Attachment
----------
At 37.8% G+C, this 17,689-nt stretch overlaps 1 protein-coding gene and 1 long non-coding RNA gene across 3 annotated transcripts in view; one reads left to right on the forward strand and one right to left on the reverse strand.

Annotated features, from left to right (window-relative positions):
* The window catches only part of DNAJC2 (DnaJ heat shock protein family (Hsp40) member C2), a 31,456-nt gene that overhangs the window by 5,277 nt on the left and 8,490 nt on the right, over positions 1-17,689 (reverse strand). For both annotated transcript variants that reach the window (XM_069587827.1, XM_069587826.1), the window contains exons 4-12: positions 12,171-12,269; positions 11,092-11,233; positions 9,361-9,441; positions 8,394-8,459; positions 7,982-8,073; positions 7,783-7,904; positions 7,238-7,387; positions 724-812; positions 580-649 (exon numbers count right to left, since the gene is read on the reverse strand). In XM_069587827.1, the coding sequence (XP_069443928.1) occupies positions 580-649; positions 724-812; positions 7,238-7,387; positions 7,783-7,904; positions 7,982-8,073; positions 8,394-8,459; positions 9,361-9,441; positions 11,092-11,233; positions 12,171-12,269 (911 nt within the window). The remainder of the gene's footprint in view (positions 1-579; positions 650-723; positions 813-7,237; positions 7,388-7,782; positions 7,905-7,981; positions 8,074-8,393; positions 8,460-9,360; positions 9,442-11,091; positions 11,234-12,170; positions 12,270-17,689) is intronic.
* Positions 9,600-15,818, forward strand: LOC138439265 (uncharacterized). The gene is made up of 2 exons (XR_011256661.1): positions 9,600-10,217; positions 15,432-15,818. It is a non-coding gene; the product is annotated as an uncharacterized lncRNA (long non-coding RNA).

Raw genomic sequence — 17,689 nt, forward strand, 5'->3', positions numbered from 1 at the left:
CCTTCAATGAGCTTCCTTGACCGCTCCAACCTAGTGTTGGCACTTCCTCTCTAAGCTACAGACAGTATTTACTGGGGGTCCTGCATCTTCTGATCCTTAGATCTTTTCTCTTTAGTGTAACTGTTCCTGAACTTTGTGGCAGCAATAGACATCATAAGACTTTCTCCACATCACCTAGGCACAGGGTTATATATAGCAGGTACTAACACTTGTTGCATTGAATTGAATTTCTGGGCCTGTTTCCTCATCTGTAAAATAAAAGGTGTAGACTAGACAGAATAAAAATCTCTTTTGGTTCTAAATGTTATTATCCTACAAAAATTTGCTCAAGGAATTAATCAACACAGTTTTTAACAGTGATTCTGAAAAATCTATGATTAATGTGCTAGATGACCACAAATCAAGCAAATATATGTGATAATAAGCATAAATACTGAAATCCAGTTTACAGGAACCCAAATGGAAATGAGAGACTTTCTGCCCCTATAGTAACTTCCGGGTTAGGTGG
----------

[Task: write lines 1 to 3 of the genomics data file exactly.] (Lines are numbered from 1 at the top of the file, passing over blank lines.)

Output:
At 37.8% G+C, this 17,689-nt stretch overlaps 1 protein-coding gene and 1 long non-coding RNA gene across 3 annotated transcripts in view; one reads left to right on the forward strand and one right to left on the reverse strand.

Annotated features, from left to right (window-relative positions):
* The window catches only part of DNAJC2 (DnaJ heat shock protein family (Hsp40) member C2), a 31,456-nt gene that overhangs the window by 5,277 nt on the left and 8,490 nt on the right, over positions 1-17,689 (reverse strand). For both annotated transcript variants that reach the window (XM_069587827.1, XM_069587826.1), the window contains exons 4-12: positions 12,171-12,269; positions 11,092-11,233; positions 9,361-9,441; positions 8,394-8,459; positions 7,982-8,073; positions 7,783-7,904; positions 7,238-7,387; positions 724-812; positions 580-649 (exon numbers count right to left, since the gene is read on the reverse strand). In XM_069587827.1, the coding sequence (XP_069443928.1) occupies positions 580-649; positions 724-812; positions 7,238-7,387; positions 7,783-7,904; positions 7,982-8,073; positions 8,394-8,459; positions 9,361-9,441; positions 11,092-11,233; positions 12,171-12,269 (911 nt within the window). The remainder of the gene's footprint in view (positions 1-579; positions 650-723; positions 813-7,237; positions 7,388-7,782; positions 7,905-7,981; positions 8,074-8,393; positions 8,460-9,360; positions 9,442-11,091; positions 11,234-12,170; positions 12,270-17,689) is intronic.